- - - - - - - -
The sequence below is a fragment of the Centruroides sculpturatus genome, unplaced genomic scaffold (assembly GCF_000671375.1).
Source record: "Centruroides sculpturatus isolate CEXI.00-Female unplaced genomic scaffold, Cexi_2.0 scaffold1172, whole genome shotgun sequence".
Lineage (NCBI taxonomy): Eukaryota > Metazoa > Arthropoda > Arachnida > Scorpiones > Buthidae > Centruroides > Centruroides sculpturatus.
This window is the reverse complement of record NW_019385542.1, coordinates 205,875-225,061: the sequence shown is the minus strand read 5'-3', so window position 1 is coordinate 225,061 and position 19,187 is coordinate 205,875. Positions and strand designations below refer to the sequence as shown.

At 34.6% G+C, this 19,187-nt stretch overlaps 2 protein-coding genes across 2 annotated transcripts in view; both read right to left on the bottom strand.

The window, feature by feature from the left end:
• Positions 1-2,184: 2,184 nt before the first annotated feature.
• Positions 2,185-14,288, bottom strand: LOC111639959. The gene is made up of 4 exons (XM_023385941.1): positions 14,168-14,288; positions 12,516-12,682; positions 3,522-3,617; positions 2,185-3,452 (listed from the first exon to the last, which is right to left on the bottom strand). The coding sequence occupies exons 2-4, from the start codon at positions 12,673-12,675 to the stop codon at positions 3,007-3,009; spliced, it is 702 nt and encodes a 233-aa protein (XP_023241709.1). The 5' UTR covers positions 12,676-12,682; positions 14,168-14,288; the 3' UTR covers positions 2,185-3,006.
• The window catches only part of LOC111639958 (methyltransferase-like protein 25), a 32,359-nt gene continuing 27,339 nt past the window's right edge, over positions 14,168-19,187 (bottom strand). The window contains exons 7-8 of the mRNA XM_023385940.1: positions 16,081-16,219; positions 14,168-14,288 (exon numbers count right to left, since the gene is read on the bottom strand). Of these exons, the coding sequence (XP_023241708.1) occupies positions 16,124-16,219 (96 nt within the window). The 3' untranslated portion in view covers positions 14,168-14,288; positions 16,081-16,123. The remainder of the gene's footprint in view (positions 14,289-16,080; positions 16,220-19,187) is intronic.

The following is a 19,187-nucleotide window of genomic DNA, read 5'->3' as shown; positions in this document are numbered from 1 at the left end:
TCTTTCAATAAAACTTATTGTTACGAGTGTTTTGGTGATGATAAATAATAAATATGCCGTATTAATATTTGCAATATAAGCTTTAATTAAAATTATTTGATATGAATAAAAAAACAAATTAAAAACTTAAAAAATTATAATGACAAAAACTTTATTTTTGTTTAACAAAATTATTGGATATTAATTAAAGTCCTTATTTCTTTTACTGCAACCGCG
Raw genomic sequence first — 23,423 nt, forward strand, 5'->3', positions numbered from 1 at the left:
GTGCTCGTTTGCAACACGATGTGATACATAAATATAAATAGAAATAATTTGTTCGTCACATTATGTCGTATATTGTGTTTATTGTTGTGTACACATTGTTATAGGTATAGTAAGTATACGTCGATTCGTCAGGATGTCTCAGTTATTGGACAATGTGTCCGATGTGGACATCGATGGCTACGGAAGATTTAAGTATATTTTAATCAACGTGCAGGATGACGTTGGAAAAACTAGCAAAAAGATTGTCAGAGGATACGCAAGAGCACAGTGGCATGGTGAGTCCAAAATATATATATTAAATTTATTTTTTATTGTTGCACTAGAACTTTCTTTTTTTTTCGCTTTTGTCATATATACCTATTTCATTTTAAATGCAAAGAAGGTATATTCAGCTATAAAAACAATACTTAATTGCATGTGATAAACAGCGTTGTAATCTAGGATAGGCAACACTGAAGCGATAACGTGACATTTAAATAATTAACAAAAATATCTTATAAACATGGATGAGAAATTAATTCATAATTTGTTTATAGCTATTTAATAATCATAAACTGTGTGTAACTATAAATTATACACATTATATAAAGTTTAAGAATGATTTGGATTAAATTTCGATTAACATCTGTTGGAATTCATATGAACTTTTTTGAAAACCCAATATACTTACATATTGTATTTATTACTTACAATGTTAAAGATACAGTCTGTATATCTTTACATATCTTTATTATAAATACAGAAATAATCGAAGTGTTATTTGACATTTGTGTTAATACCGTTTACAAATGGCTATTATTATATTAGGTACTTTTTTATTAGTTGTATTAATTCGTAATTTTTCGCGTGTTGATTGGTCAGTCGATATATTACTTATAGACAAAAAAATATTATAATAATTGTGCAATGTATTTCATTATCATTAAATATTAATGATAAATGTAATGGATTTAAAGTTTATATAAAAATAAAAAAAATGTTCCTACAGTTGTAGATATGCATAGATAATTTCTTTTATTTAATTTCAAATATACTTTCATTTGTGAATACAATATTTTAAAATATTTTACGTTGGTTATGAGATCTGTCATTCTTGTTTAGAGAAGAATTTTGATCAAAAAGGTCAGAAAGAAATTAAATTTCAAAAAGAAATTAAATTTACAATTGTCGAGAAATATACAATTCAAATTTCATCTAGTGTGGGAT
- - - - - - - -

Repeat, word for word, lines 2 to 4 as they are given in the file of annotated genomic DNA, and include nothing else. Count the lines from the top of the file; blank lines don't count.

Source record: "Centruroides sculpturatus isolate CEXI.00-Female unplaced genomic scaffold, Cexi_2.0 scaffold1172, whole genome shotgun sequence".
Lineage (NCBI taxonomy): Eukaryota > Metazoa > Arthropoda > Arachnida > Scorpiones > Buthidae > Centruroides > Centruroides sculpturatus.
This window is the reverse complement of record NW_019385542.1, coordinates 205,875-225,061: the sequence shown is the minus strand read 5'-3', so window position 1 is coordinate 225,061 and position 19,187 is coordinate 205,875. Positions and strand designations below refer to the sequence as shown.